Ottawa, Ontario Pesticide Reduction Initiative

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Ottawa, Canada

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Type: Program

Status: Initiated on 12/18/02

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On December 18, 2002, City of Ottawa Council adopted of a three-year pesticide reduction strategy to encourage residents to voluntarily reduce the use of cosmetic pesticides on private property. Council established three targets for pesticide reduction, by 2005: 100% reduction by institutions such as schools, hospitals, daycares and homes for the aged; 70% reduction on residential properties; and 65% reduction on all remaining non-residential properties. Council also directed that if those targets were not achieved, the city would prepare a by-law for the end of 2005.

Many residents of Ottawa are aware of the dangers of pesticide use but aren't certain what can be used as appropriate replacements - we aim to help citizens like you by suggesting safe, viable gardening practices like hand weeding, and aerating composting, and proper seeding and watering. When you visit your local garden centre, ask them about pesticide-free gardening, and the alternatives products they could show you.

In 2004, the Ontario College of Family Physicians conducted a comprehensive review of pesticide research on the effects of pesticides on human health, which showed consistent links to serious illnesses such as cancer, reproductive problems and neurological diseases, among others. The City continues to work directly with the community and community groups to spread the message about the need for a reduction in cosmetic pesticide use due to its harmful effects on humans, pets and the environment. You can help spread the word by talking to your friends and family about the potential dangers of pesticide use.

The City of Ottawa is committed to a healthier, greener, safer city for everyone to enjoy. With your help, we can improve the beauty and well being of our natural environment by using safer alternatives to pesticides. Have a great, healthy gardening summer!

Pesticide Questions and Answers

Has the City of Ottawa banned pesticides?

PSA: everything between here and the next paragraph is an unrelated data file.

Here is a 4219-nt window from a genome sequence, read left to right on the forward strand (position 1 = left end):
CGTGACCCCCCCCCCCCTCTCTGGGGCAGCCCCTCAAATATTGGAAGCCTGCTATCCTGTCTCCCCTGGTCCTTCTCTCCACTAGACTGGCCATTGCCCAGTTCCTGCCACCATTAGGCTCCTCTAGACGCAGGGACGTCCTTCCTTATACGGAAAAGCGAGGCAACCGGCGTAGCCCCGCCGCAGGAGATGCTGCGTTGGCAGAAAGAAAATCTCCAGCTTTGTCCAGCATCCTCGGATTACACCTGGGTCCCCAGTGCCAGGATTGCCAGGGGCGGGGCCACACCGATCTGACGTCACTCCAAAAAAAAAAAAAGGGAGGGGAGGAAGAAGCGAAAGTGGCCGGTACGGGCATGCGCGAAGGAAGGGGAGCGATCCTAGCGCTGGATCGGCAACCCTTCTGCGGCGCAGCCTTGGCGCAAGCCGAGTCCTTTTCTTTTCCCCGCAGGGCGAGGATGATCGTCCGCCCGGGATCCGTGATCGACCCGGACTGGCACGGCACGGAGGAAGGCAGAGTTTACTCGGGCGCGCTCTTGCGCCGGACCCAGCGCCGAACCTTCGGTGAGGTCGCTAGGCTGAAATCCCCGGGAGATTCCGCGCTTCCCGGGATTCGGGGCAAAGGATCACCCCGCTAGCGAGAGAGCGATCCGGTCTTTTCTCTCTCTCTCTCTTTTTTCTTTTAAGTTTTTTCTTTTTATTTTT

No it hasn't. The City has eliminated the cosmetic use of pesticides on City property, and is encouraging residents to reduce the use of pesticides on private property.

Are other municipalities taking action with regards to pesticides?
Over 60 cities and towns across Canada have passed by-laws to restrict pesticides. The City of Toronto enacted a bylaw on April 1, 2004, as did the City of Montreal in March 2004. The City of Halifax has implemented a phase-in by-law, which took full effect in 2003. The City of Vancouver will have a by-law in effect on January 1, 2006.

What are pesticides?
A "pesticide" is anything used to kill insects, weeds, plant diseases and other unwanted living things. They include insecticides, rodenticides, herbicides and fungicides.

What does "cosmetic use" of pesticides mean?
"Cosmetic use" of pesticides generally refers to the non-essential use of pesticides. In other words: the use of chemical pesticides for purely aesthetic reasons, to enhance the appearance of property.

What is the current City policy regarding pesticide use?
On City of Ottawa property, the only justification for the use of chemical pesticides is if there is a serious risk to human or animal health, or if the survival of trees or shrubs is threatened. Pesticides cannot be used for cosmetic purposes.

The City is also responsible for controlling noxious weeds (as defined by provincial legislation: The Weed Control Act). The act states that, "every person in possession of land shall destroy all noxious weeds on it." By regulation, the province has designated 23 plants as noxious weeds. These include poison ivy, poison hemlock and ragweed.

Does the reduction in pesticide use apply to farmers?
The focus of this campaign is non-agricultural.